Dr. Condon's main research focus is the study of maternal-fetal signaling during pregnancy to understand the molecular pathways that are involved in the initiation of labor. We hope that by establishing the mechanisms that control normal term labor, we may determine the events that lead to the onset of pre-term labor.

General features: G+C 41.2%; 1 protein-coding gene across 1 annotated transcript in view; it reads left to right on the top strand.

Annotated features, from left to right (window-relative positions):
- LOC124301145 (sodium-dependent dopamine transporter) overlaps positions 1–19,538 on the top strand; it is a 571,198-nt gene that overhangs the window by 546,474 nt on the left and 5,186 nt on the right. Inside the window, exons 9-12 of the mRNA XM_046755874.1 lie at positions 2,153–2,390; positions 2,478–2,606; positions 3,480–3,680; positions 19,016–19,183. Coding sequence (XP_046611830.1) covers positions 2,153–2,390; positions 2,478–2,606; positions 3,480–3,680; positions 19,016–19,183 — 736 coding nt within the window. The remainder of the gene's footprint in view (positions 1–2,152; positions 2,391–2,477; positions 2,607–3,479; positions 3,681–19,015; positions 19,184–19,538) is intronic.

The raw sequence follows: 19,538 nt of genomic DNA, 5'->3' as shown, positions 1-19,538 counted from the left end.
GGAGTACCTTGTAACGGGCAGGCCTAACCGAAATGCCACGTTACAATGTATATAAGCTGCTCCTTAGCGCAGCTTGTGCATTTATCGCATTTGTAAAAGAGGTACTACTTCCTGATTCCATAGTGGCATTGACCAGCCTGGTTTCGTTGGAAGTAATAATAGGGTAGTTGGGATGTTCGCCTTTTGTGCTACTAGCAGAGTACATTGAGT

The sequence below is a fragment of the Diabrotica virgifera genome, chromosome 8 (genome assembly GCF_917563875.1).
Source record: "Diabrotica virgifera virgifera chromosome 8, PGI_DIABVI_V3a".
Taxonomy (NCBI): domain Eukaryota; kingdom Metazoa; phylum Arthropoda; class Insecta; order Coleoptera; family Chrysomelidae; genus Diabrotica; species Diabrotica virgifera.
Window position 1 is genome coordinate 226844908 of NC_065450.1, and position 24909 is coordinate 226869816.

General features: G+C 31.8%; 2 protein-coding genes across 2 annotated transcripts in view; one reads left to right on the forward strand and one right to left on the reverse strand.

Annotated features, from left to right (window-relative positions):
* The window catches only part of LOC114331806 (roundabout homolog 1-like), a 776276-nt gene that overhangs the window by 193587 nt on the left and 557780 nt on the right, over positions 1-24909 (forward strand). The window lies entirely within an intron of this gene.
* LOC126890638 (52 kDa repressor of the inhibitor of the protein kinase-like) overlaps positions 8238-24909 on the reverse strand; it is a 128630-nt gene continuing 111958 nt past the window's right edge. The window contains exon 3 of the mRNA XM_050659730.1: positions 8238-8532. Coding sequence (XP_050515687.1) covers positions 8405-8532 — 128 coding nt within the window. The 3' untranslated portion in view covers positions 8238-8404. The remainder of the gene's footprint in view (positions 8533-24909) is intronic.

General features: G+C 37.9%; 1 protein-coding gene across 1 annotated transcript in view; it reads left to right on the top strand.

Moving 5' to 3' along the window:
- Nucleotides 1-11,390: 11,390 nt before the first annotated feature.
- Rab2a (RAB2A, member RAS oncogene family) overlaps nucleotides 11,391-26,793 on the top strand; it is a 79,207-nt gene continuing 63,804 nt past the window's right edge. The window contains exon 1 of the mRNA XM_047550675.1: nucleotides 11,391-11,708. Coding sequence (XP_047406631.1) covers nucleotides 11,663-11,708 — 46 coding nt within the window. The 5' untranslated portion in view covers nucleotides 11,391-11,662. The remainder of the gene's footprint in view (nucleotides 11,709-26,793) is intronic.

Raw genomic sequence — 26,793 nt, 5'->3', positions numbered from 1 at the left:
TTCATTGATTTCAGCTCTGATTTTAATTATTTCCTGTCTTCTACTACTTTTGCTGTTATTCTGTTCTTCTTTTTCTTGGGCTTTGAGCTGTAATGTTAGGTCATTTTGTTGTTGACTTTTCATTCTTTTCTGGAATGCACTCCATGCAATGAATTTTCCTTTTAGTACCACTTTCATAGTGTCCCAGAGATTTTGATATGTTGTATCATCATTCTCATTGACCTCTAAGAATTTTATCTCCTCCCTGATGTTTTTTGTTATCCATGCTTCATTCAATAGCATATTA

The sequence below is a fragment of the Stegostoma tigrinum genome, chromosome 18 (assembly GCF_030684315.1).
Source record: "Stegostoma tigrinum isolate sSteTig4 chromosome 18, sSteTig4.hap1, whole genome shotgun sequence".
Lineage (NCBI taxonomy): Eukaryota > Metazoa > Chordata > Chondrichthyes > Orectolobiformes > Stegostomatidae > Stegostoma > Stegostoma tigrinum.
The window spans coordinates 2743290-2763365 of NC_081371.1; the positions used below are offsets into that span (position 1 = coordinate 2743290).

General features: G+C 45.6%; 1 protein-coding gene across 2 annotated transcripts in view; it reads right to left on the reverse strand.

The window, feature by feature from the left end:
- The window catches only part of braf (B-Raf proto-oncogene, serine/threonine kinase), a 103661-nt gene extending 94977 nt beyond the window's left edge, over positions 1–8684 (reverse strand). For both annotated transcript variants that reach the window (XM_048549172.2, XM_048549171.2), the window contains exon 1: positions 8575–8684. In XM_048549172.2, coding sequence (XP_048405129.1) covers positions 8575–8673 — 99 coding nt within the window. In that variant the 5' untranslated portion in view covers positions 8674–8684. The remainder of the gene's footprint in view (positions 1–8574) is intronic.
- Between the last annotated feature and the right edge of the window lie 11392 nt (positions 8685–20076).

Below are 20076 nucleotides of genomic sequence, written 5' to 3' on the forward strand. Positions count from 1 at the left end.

We previously determined that the fetus plays a critical role in the timing of the onset of labor. We found when the fetal lung is sufficiently developed to transition from the aqueous environment of the amniotic fluid to the aerobic environment of the outside world it produces a protein called surfactant protein-A which binds to, activates and causes fetal inflammatory cells to migrate into the mother's uterus, causing the uterus to contract (1). We hope to identify the receptors that facilitate the binding of this fetal protein and identify the migratory signaling pathways of the fetal inflammatory cells. Other recent work of ours has demonstrated that uterine progesterone receptor function (PR) may be hindered locally in the uterus at term by changes in uterine co-activator proteins (2), activation of the inflammatory pathways (1) that initiate changes in uterine PR expression levels (3) and changes in prostaglandin synthesis. We hope to identify using Cre-Lox technology the individual roles of the fetus and the mother in the initiation of labor. Our ultimate goal is to attain the technology and information allowing us to control the pre-term labor situation, in the hope of decreasing the incidence of pre-term delivery.